Commission Chairman Frank Pappalardo said the new fees were determined by the cost to operate the beach, including the police, the rangers, public services and what it costs the private Miami Beach Association for cleaning and security on its adjacent portion of the beach. Every 14-week summer season, it costs the town roughly $230,000 to operate the beach. Public Works labor alone for trash collection costs over $23,000, he said.
Marratta called for the commission to recall the proposed parking rates and send them back to the Board of Selectmen for further discussion, but he was not supported.
“I think we should recall the decision immediately made by the Soundview Advisory Sub-Committee because it was never passed through us," he said.
"This is the recommendation of the Sound View Commission to the selectpeople,” Pappalardo replied.
Pappalardo said the Sound View Advisory Sub-Committee and Board of Selectmen had voted to approve the full-day and half-day parking fee increases at the board's May 9 meeting.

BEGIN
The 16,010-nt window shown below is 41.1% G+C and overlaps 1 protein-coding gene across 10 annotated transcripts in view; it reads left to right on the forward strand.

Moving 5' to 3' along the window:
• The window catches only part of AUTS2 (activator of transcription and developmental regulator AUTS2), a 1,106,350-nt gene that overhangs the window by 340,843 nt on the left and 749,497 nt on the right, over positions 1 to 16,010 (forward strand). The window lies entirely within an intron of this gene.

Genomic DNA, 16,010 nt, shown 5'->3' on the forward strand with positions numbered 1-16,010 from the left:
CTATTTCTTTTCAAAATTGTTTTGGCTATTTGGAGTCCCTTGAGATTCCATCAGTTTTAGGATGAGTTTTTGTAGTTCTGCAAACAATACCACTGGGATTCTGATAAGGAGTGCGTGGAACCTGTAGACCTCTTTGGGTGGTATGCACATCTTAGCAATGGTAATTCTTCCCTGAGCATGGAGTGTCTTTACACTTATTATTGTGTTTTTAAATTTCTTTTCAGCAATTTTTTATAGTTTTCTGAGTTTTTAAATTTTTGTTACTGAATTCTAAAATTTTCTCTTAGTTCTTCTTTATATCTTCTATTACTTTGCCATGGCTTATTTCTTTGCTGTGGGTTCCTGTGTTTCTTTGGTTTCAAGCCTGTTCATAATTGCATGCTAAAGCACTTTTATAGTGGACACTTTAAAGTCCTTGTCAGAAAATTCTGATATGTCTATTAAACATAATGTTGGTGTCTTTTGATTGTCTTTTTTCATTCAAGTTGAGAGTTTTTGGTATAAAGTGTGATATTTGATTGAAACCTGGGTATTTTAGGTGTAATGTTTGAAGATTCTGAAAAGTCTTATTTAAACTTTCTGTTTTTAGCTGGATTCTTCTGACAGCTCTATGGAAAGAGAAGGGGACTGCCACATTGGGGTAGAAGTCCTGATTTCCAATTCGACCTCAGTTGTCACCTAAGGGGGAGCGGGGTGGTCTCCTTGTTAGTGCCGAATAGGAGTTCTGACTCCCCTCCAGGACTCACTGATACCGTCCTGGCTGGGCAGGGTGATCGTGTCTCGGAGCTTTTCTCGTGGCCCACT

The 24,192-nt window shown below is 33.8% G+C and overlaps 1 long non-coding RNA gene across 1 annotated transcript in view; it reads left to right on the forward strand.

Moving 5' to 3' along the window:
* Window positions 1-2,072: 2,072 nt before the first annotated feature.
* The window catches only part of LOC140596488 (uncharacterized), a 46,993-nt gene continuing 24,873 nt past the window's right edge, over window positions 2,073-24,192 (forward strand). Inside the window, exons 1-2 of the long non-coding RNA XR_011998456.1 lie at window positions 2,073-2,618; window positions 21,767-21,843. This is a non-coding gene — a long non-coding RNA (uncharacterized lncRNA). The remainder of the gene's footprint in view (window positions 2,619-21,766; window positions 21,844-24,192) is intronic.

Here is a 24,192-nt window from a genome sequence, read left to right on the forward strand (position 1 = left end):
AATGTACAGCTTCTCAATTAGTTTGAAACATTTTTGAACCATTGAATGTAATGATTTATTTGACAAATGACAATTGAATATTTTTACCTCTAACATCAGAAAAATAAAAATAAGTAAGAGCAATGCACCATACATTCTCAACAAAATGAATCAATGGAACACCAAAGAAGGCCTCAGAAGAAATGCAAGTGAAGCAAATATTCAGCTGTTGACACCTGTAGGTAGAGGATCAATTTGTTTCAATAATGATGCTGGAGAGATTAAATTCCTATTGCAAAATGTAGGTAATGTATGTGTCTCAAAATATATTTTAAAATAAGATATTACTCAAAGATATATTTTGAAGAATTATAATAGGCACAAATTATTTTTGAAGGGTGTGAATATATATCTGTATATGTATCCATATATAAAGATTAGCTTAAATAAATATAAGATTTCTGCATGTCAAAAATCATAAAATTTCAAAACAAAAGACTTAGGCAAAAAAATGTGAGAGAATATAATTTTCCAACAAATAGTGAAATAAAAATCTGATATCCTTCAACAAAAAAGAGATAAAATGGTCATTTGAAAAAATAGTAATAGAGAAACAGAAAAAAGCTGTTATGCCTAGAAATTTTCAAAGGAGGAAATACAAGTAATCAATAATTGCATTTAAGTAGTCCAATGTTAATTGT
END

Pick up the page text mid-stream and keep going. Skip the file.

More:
However, he said that the commission was proposing the adjustment to the hours of parking availability so that people can opt to choose any five-hour window for their half-day parking fee. This was an improvement over the previous half-day option limited to between 2 and 7 p.m., which was considered too rigid.
“In past years, we’ve always had the issue of a second wave of people coming down around the 4 p.m. timeframe. It seemed they were not there to enjoy the beach but to cause trouble,” Pappalardo said. He reminded meeting attendees of vandalism and disturbances of the peace caused by some beach visitors who arrived later in the evening that required additional security and cleanup during the 2021 summer season.